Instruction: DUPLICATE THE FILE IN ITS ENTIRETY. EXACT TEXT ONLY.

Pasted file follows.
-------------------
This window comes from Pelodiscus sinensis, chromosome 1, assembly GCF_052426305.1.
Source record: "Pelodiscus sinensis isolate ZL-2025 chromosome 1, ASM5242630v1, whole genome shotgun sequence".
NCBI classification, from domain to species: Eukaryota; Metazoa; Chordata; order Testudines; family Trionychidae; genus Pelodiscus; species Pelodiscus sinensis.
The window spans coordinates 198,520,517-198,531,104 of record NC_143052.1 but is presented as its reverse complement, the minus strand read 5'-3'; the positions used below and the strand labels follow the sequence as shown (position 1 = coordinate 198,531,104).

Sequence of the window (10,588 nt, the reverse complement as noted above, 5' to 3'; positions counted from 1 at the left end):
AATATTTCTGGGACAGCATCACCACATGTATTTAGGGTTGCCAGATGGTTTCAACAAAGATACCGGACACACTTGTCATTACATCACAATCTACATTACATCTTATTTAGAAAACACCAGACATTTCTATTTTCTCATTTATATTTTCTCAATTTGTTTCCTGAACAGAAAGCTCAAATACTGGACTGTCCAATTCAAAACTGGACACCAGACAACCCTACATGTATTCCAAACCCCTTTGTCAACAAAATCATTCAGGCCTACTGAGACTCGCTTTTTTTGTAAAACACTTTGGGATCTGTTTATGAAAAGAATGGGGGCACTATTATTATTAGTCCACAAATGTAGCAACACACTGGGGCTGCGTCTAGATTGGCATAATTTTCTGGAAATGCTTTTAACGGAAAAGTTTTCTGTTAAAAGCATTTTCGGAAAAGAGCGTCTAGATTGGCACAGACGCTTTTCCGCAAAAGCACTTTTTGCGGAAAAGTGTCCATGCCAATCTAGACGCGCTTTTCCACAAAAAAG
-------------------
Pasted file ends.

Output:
This window comes from Pelodiscus sinensis, chromosome 1, assembly GCF_052426305.1.
Source record: "Pelodiscus sinensis isolate ZL-2025 chromosome 1, ASM5242630v1, whole genome shotgun sequence".
NCBI classification, from domain to species: Eukaryota; Metazoa; Chordata; order Testudines; family Trionychidae; genus Pelodiscus; species Pelodiscus sinensis.
The window spans coordinates 198,520,517-198,531,104 of record NC_143052.1 but is presented as its reverse complement, the minus strand read 5'-3'; the positions used below and the strand labels follow the sequence as shown (position 1 = coordinate 198,531,104).

Sequence of the window (10,588 nt, the reverse complement as noted above, 5' to 3'; positions counted from 1 at the left end):
AATATTTCTGGGACAGCATCACCACATGTATTTAGGGTTGCCAGATGGTTTCAACAAAGATACCGGACACACTTGTCATTACATCACAATCTACATTACATCTTATTTAGAAAACACCAGACATTTCTATTTTCTCATTTATATTTTCTCAATTTGTTTCCTGAACAGAAAGCTCAAATACTGGACTGTCCAATTCAAAACTGGACACCAGACAACCCTACATGTATTCCAAACCCCTTTGTCAACAAAATCATTCAGGCCTACTGAGACTCGCTTTTTTTGTAAAACACTTTGGGATCTGTTTATGAAAAGAATGGGGGCACTATTATTATTAGTCCACAAATGTAGCAACACACTGGGGCTGCGTCTAGATTGGCATAATTTTCTGGAAATGCTTTTAACGGAAAAGTTTTCTGTTAAAAGCATTTTCGGAAAAGAGCGTCTAGATTGGCACAGACGCTTTTCCGCAAAAGCACTTTTTGCGGAAAAGTGTCCATGCCAATCTAGACGCGCTTTTCCACAAAAAAG